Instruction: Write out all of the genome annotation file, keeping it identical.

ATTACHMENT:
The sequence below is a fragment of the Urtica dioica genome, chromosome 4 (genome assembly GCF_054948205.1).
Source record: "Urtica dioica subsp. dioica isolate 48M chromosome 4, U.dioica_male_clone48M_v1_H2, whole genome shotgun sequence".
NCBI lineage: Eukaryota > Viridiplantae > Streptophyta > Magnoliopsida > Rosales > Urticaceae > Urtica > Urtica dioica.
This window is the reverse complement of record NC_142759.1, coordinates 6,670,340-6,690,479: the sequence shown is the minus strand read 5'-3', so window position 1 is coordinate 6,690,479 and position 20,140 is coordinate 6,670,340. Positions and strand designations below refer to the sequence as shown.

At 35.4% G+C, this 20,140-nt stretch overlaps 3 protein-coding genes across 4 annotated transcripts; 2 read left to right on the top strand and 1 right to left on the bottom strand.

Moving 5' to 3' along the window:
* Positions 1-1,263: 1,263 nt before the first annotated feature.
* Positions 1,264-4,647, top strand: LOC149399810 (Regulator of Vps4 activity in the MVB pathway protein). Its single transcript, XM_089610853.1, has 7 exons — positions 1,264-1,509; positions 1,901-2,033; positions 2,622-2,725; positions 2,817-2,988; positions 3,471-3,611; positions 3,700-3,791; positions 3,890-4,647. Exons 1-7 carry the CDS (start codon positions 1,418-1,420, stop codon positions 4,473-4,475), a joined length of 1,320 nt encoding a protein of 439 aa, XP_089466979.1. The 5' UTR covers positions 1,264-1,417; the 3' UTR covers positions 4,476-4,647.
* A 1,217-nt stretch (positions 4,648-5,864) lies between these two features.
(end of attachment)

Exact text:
The sequence below is a fragment of the Urtica dioica genome, chromosome 4 (genome assembly GCF_054948205.1).
Source record: "Urtica dioica subsp. dioica isolate 48M chromosome 4, U.dioica_male_clone48M_v1_H2, whole genome shotgun sequence".
NCBI lineage: Eukaryota > Viridiplantae > Streptophyta > Magnoliopsida > Rosales > Urticaceae > Urtica > Urtica dioica.
This window is the reverse complement of record NC_142759.1, coordinates 6,670,340-6,690,479: the sequence shown is the minus strand read 5'-3', so window position 1 is coordinate 6,690,479 and position 20,140 is coordinate 6,670,340. Positions and strand designations below refer to the sequence as shown.

At 35.4% G+C, this 20,140-nt stretch overlaps 3 protein-coding genes across 4 annotated transcripts; 2 read left to right on the top strand and 1 right to left on the bottom strand.

Moving 5' to 3' along the window:
* Positions 1-1,263: 1,263 nt before the first annotated feature.
* Positions 1,264-4,647, top strand: LOC149399810 (Regulator of Vps4 activity in the MVB pathway protein). Its single transcript, XM_089610853.1, has 7 exons — positions 1,264-1,509; positions 1,901-2,033; positions 2,622-2,725; positions 2,817-2,988; positions 3,471-3,611; positions 3,700-3,791; positions 3,890-4,647. Exons 1-7 carry the CDS (start codon positions 1,418-1,420, stop codon positions 4,473-4,475), a joined length of 1,320 nt encoding a protein of 439 aa, XP_089466979.1. The 5' UTR covers positions 1,264-1,417; the 3' UTR covers positions 4,476-4,647.
* A 1,217-nt stretch (positions 4,648-5,864) lies between these two features.